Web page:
The Jolly Green Giant is powered by two General Electric T58-GE-5 turboshaft engines, which have a Maximum Continuous Power rating of 1,400 shaft horsepower, each, and Military Power rating of 1,500 shaft horsepower. The main transmission is rated for 2,500 horsepower, maximum.
The HH-3E has a cruise speed of 154 miles per hour (248 kilometers per hour) at Sea Level, and a maximum speed of 177 miles per hour (285 kilometers per hour), also at Sea Level. The service ceiling is 14,000 feet (4,267 meters). The HH-3E had a maximum range of 779 miles (1,254 kilometers) with external fuel tanks.
The Jolly Green Giant can be armed with two M60 7.62 mm machine guns.
Sikorsky built 14 HH-3Es. Many CH-3Cs and CH-3Es were upgraded to the HH-3E configuration. Sikorsky built a total of 173 of the S-61R series.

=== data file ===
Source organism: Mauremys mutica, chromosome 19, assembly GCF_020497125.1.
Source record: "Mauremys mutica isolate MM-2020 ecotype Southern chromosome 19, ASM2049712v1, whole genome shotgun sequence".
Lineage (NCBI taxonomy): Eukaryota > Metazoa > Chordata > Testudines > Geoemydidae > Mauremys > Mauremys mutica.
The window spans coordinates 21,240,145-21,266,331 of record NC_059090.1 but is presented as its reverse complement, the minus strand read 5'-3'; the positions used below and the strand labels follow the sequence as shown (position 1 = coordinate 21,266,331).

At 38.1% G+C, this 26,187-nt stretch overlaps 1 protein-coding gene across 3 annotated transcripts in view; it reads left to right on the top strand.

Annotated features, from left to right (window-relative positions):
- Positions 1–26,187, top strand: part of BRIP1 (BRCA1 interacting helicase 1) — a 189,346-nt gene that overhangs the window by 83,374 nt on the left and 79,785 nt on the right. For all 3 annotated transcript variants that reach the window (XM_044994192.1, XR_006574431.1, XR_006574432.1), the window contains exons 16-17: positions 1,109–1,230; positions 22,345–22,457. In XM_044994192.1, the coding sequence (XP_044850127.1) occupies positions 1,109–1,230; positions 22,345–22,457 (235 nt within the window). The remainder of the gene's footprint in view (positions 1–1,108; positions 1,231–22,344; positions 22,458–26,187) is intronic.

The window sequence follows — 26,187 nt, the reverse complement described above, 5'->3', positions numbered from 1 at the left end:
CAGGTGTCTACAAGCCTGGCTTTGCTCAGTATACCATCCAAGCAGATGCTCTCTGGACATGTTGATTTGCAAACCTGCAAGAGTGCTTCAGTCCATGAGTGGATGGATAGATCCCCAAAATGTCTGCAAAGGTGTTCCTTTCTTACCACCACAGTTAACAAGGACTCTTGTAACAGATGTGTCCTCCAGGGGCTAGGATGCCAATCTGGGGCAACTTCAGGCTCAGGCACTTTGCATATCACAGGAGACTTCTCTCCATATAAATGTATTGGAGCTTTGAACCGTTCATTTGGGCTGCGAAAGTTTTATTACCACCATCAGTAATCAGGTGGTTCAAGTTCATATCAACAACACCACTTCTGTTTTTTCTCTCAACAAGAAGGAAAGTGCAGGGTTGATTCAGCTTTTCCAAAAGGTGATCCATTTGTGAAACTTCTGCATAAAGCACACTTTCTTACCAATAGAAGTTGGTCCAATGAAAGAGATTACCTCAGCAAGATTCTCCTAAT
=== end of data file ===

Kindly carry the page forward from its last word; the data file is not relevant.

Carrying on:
9 November 1967: First Lieutenant Lance Peter Sijan, United States Air Force, was assigned as the Weapons System Officer of AWOL 01, a McDonnell F-4C-23-MC Phantom II, serial number 64-0751. The aircraft commander was Lieutenant Colonel John William Armstrong (USMA ’49), commanding officer of the 480th Tactical Fighter Squadron.
AWOL 01 was the lead ship of a two-aircraft strike against the Ho Chi Minh Trail where it crossed a small river at Ban Loboy, Laos. The flight departed Da Nang Air Base at 2000 hours. At 2045 hours, AWOL 01 was making a second low pass over the target when it was enveloped in a ball of fire. The Phantom entered a steep climb, reaching approximately 10,000 feet (3,048 meters), then nosed over and plunged straight into the ground. (Sources vary, stating that 64-0751 had been hit by ground fire, a surface-to-air-missile, or that its bombs had detonated prematurely immediately after release.)
Lieutenant Sijan was able to eject. It is not known if Colonel Armstrong was able to escape the doomed fighter. He was not seen or heard from again.